I am a four-field-trained paleoanthropologist with a scientific-mathematical background and a broad interest in the evolution of hominin technology and the cultural processes that govern it. The last few decades of work in Paleolithic archaeology have made it clear that, in order to tackle the crucial issues of technological complexity, diffusion, invention, evolution, and link with cognitive development, our discipline needs a thorough revision of its basic units of analysis. At the same time, the increasing integration of molecular biological results into paleoanthropology has shown that we are missing large chunks of the story, especially for the poorly known regions outside of Western Europe and the Near East.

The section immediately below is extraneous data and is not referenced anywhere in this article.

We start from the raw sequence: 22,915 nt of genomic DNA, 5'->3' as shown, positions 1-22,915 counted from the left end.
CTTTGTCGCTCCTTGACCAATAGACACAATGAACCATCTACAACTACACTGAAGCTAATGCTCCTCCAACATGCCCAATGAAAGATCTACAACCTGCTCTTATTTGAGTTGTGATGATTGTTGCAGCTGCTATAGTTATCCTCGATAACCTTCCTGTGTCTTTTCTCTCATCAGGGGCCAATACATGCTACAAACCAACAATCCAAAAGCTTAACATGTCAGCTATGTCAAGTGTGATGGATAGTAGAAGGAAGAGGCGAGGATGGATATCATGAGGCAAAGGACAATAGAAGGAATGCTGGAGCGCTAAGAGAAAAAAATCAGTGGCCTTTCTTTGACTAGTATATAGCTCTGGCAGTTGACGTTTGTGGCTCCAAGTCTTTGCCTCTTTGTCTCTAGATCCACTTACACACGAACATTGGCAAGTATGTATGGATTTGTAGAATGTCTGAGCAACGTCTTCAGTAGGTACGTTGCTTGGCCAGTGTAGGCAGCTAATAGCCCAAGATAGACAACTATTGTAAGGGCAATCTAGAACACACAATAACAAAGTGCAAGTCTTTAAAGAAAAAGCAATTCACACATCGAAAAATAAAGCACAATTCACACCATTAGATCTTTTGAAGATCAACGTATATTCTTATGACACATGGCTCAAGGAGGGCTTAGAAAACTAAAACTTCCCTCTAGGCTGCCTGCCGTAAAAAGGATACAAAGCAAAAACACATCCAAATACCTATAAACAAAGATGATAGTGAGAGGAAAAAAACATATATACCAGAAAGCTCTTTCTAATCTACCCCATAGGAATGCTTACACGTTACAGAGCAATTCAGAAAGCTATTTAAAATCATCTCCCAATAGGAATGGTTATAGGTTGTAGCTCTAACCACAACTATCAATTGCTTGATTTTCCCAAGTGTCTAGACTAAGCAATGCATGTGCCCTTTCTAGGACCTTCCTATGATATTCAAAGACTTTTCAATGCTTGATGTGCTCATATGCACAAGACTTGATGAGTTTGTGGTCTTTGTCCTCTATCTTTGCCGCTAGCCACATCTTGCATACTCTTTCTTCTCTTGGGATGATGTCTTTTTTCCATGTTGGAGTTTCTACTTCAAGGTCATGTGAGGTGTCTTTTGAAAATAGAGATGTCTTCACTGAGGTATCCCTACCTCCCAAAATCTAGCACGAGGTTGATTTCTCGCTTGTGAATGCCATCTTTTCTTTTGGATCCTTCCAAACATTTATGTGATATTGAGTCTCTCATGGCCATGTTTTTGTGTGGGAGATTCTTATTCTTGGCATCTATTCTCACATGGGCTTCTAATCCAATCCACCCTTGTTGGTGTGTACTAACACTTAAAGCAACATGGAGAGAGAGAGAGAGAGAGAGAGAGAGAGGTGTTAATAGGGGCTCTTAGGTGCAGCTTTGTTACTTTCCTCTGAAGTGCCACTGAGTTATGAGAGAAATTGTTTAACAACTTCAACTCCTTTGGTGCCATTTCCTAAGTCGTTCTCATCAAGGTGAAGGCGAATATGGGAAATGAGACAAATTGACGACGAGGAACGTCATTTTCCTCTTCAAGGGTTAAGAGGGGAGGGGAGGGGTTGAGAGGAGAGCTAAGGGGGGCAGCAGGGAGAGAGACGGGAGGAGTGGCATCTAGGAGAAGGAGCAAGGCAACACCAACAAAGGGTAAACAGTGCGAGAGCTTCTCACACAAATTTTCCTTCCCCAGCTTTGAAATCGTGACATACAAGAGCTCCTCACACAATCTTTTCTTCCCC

My research targets both of these problems directly, on two fronts: through the laboratory study of stone tool morphology and function, and through geoarchaeological surveys in Eastern Europe and Central Asia.